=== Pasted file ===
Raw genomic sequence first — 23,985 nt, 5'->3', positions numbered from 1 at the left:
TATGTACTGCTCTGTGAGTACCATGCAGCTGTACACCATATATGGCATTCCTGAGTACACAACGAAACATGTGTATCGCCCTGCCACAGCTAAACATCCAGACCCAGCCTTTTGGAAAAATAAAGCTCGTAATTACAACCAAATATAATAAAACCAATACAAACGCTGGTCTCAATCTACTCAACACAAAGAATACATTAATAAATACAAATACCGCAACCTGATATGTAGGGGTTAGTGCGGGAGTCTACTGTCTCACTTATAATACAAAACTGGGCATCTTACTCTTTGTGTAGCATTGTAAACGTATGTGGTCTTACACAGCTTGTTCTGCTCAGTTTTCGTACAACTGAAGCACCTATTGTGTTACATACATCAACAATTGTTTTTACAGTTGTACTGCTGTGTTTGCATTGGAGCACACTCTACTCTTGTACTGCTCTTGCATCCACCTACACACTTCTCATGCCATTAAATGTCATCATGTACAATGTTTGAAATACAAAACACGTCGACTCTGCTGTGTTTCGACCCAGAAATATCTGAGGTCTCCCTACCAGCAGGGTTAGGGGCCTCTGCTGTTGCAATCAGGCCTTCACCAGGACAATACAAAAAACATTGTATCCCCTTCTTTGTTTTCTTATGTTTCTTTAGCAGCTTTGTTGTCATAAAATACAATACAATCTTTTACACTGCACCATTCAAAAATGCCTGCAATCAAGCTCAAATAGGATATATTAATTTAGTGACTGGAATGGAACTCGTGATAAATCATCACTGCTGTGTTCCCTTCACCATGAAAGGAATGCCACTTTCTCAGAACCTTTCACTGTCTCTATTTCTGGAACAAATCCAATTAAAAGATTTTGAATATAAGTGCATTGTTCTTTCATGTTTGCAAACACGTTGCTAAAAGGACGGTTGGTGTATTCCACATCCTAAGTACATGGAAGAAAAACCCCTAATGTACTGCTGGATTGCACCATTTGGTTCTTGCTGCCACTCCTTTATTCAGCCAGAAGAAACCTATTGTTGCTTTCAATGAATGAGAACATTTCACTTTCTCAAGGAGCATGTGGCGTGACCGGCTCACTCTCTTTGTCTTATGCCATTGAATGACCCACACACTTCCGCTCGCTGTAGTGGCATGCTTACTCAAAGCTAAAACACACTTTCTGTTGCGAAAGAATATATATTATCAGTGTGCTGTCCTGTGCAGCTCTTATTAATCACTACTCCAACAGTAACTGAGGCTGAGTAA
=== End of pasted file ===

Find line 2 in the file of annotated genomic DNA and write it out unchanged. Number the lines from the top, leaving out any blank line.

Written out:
TATGTACTGCTCTGTGAGTACCATGCAGCTGTACACCATATATGGCATTCCTGAGTACACAACGAAACATGTGTATCGCCCTGCCACAGCTAAACATCCAGACCCAGCCTTTTGGAAAAATAAAGCTCGTAATTACAACCAAATATAATAAAACCAATACAAACGCTGGTCTCAATCTACTCAACACAAAGAATACATTAATAAATACAAATACCGCAACCTGATATGTAGGGGTTAGTGCGGGAGTCTACTGTCTCACTTATAATACAAAACTGGGCATCTTACTCTTTGTGTAGCATTGTAAACGTATGTGGTCTTACACAGCTTGTTCTGCTCAGTTTTCGTACAACTGAAGCACCTATTGTGTTACATACATCAACAATTGTTTTTACAGTTGTACTGCTGTGTTTGCATTGGAGCACACTCTACTCTTGTACTGCTCTTGCATCCACCTACACACTTCTCATGCCATTAAATGTCATCATGTACAATGTTTGAAATACAAAACACGTCGACTCTGCTGTGTTTCGACCCAGAAATATCTGAGGTCTCCCTACCAGCAGGGTTAGGGGCCTCTGCTGTTGCAATCAGGCCTTCACCAGGACAATACAAAAAACATTGTATCCCCTTCTTTGTTTTCTTATGTTTCTTTAGCAGCTTTGTTGTCATAAAATACAATACAATCTTTTACACTGCACCATTCAAAAATGCCTGCAATCAAGCTCAAATAGGATATATTAATTTAGTGACTGGAATGGAACTCGTGATAAATCATCACTGCTGTGTTCCCTTCACCATGAAAGGAATGCCACTTTCTCAGAACCTTTCACTGTCTCTATTTCTGGAACAAATCCAATTAAAAGATTTTGAATATAAGTGCATTGTTCTTTCATGTTTGCAAACACGTTGCTAAAAGGACGGTTGGTGTATTCCACATCCTAAGTACATGGAAGAAAAACCCCTAATGTACTGCTGGATTGCACCATTTGGTTCTTGCTGCCACTCCTTTATTCAGCCAGAAGAAACCTATTGTTGCTTTCAATGAATGAGAACATTTCACTTTCTCAAGGAGCATGTGGCGTGACCGGCTCACTCTCTTTGTCTTATGCCATTGAATGACCCACACACTTCCGCTCGCTGTAGTGGCATGCTTACTCAAAGCTAAAACACACTTTCTGTTGCGAAAGAATATATATTATCAGTGTGCTGTCCTGTGCAGCTCTTATTAATCACTACTCCAACAGTAACTGAGGCTGAGTAA